Migrant workers in Vietnam lack healthcare

PHOTO: Migrant workers in Vietnam lack healthcare

HANOI - A survey shows up to 90 per cent of country people who move to big cities aren't covered by social insurance and they don't qualify for subsidised care while they are away from their areas.

One new resident is Nguyen Duy Linh, 24, from Thanh Hoa Province, 130km south of Ha Noi. Linh is, in fact skilled, and found a job as an accountant at a small private company in Ha Noi after he graduated from the Ha Noi Business School in 2009. He is, however, poor and receives VND1.5 million (S$90) a month due to his modest experience.

The company boss refused to sign a work contract with Linh, because the labour law obligates his boss to pay social and health insurance fees for a worker with a contract over three months.

Consequently, Linh's life changed dramatically when he was diagnosed with kidney failure and had to live on dialysis.

"I have no health insurance. My income is not enough to pay for dialysis," said Linh. "My parent have to work hard to support my treatment, at around $300 per month."

Linh is one among millions of rural workers who moved to urban areas and now face difficulties due to the unhygienic environment and no health insurance coverage.

At a recent workshop on immigrant health in Ha Noi, Health Minister Nguyen Thi Kim Tien said unofficial statistics showed 30 per cent of urban residents were from the countryside.

"This contributed to the increase of transmitted diseases like dengue fever, diarrhoea and malaria," said Tien.

However, the labourer demographic was poor and consequently of low priority for the health and insurance sectors, she said.

Tien said the health ministry would collaborate with the International Organisation for Migration to research the health of new residents with an aim to proposing policies to minimise problems with their health care access.

Health experts said employers did not care much about the health and living conditions of their labourers, especially new residents who lacked support to improve their strength and awareness and minimise risks.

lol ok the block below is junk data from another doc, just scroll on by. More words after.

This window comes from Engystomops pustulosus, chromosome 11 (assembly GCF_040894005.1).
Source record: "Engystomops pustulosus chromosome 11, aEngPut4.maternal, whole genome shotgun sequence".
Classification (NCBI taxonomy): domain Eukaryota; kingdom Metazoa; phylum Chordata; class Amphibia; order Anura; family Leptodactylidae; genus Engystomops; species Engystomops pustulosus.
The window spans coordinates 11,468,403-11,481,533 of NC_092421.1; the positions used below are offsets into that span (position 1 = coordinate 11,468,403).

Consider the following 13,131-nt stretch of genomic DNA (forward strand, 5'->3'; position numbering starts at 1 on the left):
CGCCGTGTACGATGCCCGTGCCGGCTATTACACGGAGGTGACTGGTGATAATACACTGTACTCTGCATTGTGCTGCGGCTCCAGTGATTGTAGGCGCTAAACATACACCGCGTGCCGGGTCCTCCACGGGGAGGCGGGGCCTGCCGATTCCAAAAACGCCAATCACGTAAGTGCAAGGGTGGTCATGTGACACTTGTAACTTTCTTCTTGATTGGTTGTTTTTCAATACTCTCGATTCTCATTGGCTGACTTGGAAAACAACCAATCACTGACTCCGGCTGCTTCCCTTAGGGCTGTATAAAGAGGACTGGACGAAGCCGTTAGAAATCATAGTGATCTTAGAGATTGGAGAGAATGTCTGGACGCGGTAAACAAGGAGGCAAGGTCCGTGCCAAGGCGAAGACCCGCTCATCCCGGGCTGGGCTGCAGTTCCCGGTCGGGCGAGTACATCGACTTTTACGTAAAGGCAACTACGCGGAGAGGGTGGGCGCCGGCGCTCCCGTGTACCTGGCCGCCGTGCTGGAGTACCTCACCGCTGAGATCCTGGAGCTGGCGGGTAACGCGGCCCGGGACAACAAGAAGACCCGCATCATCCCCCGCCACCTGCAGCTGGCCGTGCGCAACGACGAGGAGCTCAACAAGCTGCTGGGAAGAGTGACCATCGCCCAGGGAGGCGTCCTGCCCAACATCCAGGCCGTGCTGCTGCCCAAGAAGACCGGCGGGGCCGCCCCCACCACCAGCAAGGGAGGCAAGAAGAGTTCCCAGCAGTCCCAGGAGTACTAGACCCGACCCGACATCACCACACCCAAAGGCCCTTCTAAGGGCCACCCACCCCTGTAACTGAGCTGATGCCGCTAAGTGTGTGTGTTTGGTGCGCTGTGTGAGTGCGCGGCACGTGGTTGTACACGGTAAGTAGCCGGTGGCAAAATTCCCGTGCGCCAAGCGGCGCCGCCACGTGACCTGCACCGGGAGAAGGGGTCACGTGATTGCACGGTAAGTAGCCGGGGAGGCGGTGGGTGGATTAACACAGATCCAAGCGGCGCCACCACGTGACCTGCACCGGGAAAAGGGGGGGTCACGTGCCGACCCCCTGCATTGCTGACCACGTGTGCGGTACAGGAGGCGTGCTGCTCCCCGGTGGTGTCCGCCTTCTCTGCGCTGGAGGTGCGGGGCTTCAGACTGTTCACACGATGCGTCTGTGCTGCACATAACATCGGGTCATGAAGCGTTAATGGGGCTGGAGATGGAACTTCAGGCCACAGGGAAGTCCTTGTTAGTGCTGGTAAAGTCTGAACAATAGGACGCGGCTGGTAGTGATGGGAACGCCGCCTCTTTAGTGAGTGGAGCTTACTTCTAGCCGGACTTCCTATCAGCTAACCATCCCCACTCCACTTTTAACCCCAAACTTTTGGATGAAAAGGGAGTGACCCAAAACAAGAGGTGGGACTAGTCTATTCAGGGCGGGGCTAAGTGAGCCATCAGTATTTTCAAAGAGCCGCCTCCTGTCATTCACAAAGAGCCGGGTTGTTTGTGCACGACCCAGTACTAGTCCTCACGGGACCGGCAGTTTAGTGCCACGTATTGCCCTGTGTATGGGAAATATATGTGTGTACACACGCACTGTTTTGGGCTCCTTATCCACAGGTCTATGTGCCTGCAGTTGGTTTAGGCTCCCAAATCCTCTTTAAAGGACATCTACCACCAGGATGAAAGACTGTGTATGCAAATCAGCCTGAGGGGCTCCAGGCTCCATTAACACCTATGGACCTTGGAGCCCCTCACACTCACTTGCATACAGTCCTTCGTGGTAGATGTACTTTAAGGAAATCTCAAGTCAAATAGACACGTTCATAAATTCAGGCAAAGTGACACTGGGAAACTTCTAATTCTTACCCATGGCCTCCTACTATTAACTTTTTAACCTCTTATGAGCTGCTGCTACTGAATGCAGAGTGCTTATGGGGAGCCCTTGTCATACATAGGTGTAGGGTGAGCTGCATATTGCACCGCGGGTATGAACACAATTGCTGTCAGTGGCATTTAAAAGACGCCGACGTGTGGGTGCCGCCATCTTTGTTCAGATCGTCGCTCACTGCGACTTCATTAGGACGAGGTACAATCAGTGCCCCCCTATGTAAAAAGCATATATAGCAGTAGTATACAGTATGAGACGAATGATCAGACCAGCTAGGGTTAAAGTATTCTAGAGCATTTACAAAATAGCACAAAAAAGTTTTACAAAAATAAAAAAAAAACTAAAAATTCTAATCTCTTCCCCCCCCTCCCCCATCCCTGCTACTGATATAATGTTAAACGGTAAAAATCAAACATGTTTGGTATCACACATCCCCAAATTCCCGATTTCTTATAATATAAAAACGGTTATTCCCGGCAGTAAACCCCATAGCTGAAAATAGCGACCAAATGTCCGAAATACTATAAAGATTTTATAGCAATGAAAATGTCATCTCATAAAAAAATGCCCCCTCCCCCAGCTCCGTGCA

The Ministry of Health statistics showed only 30 per cent of private companies paid health insurance fees for their workers and 90 per cent of new residents from the countryside had no social insurance. They usually worked 14-15 hours a day, seven days a week and lived in unhygienic environment due to low incomes.

In Ha Noi, only 11 per cent of new resident labourers had work contracts compared with 90 per cent of local residents.

Deputy director of the Health Ministry's preventive medicine department Tran Thanh Duong said the new residents faced difficulties in accessing health insurance services away from their home towns.

For example, new residents only got paid 30 per cent of the health examination and treatment fees if they were away from their home areas.

Consequently many went without health care because they could not afford it.

"New residents don't even have access to the National Tuberculosis Prevention Programme."

Duong also said there was not enough research on their health condition in view of increased movements to big cities

Health Ministry legal department deputy head Nguyen Huy Quang said some regulations had shortcomings or were infeasible.

Health experts recommend health education be promoted by leaflets or holding direct talk with new residents and that research on the health of new residents be carried out to propose effective intervention and a communication programme.